Laundry to landscape watering should benifit from starting with rain water.
I am building mulch basins/paths for storing water, but the admonishment about the
 
Angelika Maier
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I can't stand town water we wither drink spring or rain water. What they chuck into the town water is simply disgusting. If you want to pump it into your house I would get immediately something with emergency bakckup generator, in case of a bushfire if you life in a fire prone area. The pump is the expensive part. One gallon is about 4 1/2 litres.
I stored greywater once in our old house because I thought the washing machine water is too hot and kills the plants. Within half a day it was converted into something awfully revolting.
 
William Bronson
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Location: Cincinnati, Ohio,Price Hill 45205
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Looks like I might want 2000 gallons.
Doubt I could fit this much into my house, it would take maybe 6 to 8 IBC totes. Maybe I could bury them in the yard.
 
Angelika Maier
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In our old house we had less than that, but we only used it for the garden. Because we had little space we had to buy two tanks, which is significantly more expensive than one but still cheaper per litre than these slimline tanks. Simply put down a gravel bed, some boards around, rake and hose it in evenly and put the tank on the top.
 
Feidhlim Harty
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Hi Laura,

Great to see your straightforward reasons for not storing grey water.

I know that this is a bit outside of what's on your website, but I wonder if you have any experience in reuse of agricultural farm washings at all - particularly for dairying?



 
Kevin Young
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Laura Allen wrote:
Here are a few types of systems that are simple, low maintenance, lower cost, and work very well. You'll need to research them a bit to decide which is a good match for your home and landscape.

-Laundry to landscape
-Gravity flow branched drain
We have more info on our website here: http://greywateraction.org/contentabout-greywater-reuse/


Great website! Thanks for all that information! It looks like the first thing to try would be laundry to landscape--I am interested! I did not see on the web page considerations for laundry soap, fabric softeners, etc. Are there guidelines for what NOT to stick in your washing machine?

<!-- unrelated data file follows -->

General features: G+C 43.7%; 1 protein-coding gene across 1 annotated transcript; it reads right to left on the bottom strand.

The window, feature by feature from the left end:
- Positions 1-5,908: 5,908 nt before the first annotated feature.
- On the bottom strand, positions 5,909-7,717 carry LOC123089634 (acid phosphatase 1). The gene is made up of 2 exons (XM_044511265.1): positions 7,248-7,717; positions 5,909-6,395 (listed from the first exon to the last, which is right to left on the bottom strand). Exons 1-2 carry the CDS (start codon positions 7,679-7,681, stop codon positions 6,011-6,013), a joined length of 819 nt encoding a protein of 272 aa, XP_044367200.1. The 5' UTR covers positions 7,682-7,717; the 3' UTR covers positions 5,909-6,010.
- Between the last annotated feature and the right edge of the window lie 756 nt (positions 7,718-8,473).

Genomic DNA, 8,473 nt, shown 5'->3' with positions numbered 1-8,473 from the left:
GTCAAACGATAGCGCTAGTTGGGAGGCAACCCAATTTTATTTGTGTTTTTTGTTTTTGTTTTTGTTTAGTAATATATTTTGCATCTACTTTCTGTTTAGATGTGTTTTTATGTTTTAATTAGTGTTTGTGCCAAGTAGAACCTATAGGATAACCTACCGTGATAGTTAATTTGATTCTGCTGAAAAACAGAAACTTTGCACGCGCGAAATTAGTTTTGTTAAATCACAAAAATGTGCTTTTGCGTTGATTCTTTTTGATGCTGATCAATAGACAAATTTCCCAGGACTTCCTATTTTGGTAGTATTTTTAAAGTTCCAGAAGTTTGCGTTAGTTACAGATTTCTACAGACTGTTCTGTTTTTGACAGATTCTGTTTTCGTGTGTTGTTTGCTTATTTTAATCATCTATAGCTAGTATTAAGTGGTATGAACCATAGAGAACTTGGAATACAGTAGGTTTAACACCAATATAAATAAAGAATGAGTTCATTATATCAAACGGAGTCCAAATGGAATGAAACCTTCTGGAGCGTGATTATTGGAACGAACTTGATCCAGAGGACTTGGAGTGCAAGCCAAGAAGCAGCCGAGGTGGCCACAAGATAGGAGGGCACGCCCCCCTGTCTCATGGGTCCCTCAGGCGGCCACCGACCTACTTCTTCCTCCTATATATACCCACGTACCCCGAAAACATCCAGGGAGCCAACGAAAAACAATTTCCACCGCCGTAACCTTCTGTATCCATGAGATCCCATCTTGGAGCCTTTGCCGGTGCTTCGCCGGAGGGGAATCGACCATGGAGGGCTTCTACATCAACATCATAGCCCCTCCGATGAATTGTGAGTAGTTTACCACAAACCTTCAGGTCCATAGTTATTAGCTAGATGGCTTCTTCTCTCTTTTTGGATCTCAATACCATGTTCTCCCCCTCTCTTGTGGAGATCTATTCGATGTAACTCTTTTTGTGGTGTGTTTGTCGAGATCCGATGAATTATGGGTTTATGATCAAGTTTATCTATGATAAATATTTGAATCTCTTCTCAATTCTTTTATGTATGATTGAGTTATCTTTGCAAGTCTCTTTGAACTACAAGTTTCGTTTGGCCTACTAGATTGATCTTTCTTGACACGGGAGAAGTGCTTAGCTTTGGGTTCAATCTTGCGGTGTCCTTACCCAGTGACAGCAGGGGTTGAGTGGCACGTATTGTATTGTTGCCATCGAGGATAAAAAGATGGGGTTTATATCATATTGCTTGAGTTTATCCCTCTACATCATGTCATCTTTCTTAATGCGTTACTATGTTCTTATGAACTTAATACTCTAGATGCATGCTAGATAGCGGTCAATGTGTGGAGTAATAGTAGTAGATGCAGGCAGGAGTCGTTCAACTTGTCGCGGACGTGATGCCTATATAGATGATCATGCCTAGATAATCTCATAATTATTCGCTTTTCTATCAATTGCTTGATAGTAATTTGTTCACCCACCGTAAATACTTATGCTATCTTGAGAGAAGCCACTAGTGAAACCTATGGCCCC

Laura Allen
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Here is some info about laundry products, it's one of our FAQs

What soaps and products can I use with my greywater system?

Plant friendly products are key when reusing your greywater. All products should be biodegradable and non-toxic. In addition, they should be free of salt (sodium) and boron (borax), two common ingredients that are non-toxic to people but are harmful to plants and/or the soil. Chlorine bleach is also harmful to plants and should be diverted with any other harmful products to the sewer or septic by switching the 3-way valve. Hydrogen peroxide bleaches are less harmful and can be used instead of chlorine. Another consideration with soaps and products is their affect on the pH of the water. While many soaps do not change the pH, some do. In general, liquid soaps do not change the pH, while bar soaps make the water very basic (opposite of acidic). Certain acid loving plants may not be happy with this kind of water. If you’re uncertain if the pH is being affected choose plants that are not acid loving to irrigate. Acid loving plants include ferns, rhodedendrons, and blueberries.

Products we recommend: (they are salt and boron free, and pH neutral)

Laundry: Oasis, Ecos, Biopac liquid detergent, Vaska. There are also soap alternatives that are greywater friendly, like soap nuts, and “wonder balls”.
Showers: Aubrey Organics makes shampoos and conditioners that don’t have salt or unhealthy chemicals, and are fairly easy to find. In a shower, shampoo is fairly diluted so it is not as important as in the washing machine to have the best products, but it is important to have products that are not harmful to our health, surprisingly many shampoos and conditioners contain carcinogenic chemicals. You can find out what’s in your products at the Campaign for Safe Cosmetic’s on-line database.